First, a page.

According to new research, 72% of U.S. millennials (ages 25 to 40) with wills created them or updated them in the past year.
MSN’s recent article entitled “Here's why millennials are so into end-of-life planning reports that more than two-thirds of millennials don’t have a will. While the pandemic brought greater attention to end-of-life planning among millennials, they’re still largely unprepared. According to the 1Password findings, 68% of millennials don’t have a will.
As a result, respondents say that descendants would lose access to an average of $22,500. Only 38% have clarity over who should handle their digital assets after they die. Among those who do have a will, here’s what sparked it:
- COVID-19 crisis (55%);
- Having a child (36%);
- Death of a celebrity or public figure (22%); and
- Buying a house (17%).
With a digital transfer, the primary concern for respondents is giving their executor login credentials to banking and financial accounts (67%).
About 57% of millennial respondents say granting access to social media accounts is more important than giving access to email, subscription and e-commerce accounts.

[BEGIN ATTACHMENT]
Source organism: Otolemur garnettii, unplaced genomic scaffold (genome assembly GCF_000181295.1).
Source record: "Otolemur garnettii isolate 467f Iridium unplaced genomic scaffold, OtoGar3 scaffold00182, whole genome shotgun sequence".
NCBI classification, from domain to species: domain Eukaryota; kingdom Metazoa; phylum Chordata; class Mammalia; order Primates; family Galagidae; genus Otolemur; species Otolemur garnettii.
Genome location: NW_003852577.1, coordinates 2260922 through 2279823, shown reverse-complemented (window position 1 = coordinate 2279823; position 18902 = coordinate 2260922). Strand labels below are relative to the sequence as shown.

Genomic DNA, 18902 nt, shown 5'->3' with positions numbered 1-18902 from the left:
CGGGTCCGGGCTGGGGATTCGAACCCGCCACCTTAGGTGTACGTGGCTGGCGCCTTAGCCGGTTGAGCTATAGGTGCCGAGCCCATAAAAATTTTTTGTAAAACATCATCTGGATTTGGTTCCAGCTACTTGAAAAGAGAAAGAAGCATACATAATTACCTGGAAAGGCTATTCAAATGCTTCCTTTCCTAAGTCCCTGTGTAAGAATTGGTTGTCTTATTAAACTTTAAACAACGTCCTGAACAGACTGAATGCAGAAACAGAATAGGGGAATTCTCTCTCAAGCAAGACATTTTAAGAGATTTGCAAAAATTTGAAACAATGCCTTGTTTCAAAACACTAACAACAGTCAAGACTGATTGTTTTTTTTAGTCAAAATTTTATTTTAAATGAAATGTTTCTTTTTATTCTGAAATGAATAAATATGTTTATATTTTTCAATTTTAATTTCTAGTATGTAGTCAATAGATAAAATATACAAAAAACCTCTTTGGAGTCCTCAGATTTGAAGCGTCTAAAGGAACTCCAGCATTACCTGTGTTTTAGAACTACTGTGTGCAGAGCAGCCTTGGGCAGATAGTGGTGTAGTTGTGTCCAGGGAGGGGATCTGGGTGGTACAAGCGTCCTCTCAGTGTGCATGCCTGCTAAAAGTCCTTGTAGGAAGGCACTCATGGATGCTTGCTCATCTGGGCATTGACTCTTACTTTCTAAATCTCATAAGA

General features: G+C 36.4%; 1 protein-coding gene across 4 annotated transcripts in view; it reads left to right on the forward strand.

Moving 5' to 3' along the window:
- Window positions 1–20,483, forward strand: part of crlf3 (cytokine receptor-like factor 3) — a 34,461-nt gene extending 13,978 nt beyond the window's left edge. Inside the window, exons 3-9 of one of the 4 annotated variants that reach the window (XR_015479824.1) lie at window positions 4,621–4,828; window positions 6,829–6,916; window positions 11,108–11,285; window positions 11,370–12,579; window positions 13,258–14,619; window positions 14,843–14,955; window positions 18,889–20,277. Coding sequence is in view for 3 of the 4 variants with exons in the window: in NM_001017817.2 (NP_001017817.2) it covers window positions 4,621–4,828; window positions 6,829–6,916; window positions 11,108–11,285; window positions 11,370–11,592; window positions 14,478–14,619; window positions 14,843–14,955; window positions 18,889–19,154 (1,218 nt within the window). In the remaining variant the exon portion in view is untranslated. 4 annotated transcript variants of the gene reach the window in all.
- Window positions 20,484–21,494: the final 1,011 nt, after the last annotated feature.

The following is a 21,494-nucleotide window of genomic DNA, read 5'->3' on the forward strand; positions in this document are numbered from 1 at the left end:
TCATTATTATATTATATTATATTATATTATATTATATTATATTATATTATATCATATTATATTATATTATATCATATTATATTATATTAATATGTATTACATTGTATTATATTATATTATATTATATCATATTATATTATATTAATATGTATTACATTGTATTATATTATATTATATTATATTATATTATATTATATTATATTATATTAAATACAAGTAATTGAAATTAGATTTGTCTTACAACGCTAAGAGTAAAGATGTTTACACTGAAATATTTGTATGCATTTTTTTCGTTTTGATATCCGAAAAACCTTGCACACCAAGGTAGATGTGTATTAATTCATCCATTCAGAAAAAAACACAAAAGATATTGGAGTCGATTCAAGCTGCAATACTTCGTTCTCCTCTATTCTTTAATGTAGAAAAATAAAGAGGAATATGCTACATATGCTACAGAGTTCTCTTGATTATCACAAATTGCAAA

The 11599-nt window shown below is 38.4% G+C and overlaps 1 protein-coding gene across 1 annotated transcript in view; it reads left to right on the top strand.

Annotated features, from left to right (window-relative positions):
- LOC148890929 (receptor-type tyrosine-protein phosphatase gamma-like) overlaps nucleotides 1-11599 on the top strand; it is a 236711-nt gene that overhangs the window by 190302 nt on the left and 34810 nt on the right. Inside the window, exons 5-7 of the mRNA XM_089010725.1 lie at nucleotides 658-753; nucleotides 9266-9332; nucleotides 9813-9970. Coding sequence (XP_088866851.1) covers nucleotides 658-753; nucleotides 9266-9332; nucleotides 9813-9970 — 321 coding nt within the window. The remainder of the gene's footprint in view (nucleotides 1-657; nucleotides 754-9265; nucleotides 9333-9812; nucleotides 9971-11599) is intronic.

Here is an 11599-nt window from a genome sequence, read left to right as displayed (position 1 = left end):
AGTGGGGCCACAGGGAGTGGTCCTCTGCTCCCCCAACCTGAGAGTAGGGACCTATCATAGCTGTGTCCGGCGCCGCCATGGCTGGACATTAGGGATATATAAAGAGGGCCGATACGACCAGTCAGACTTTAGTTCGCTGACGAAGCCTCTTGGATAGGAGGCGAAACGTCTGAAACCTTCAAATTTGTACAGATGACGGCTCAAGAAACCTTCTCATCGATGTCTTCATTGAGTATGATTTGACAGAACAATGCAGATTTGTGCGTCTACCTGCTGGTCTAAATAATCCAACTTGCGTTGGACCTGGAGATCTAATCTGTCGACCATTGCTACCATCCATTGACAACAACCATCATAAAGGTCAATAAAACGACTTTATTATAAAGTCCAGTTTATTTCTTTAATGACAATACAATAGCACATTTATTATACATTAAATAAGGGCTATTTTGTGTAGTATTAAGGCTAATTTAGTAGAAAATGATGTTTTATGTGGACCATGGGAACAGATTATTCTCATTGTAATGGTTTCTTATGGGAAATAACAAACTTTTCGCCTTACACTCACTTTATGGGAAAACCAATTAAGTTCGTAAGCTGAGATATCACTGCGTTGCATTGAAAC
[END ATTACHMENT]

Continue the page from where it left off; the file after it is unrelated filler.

The pandemic also provided a wake-up call for millennials and their end-of-life planning. However, there are some areas of estate planning that are uncertain. The survey finds 51% of millennials will be responsible for the execution of their parents’ wills. However, only 36% have access to their parents’ online account passwords.
While about a third (34%) of respondents said they’ve talked with their parents about their digital assets in the past year, about half (52%) have never discussed it with their parents or can’t recall the conversation.
Among those who have handled the execution of wills, 63% say it was more challenging than they anticipated to access accounts after a death.
Reference: MSN (Dec. 13, 2021) “Here's why millennials are so into end-of-life planning”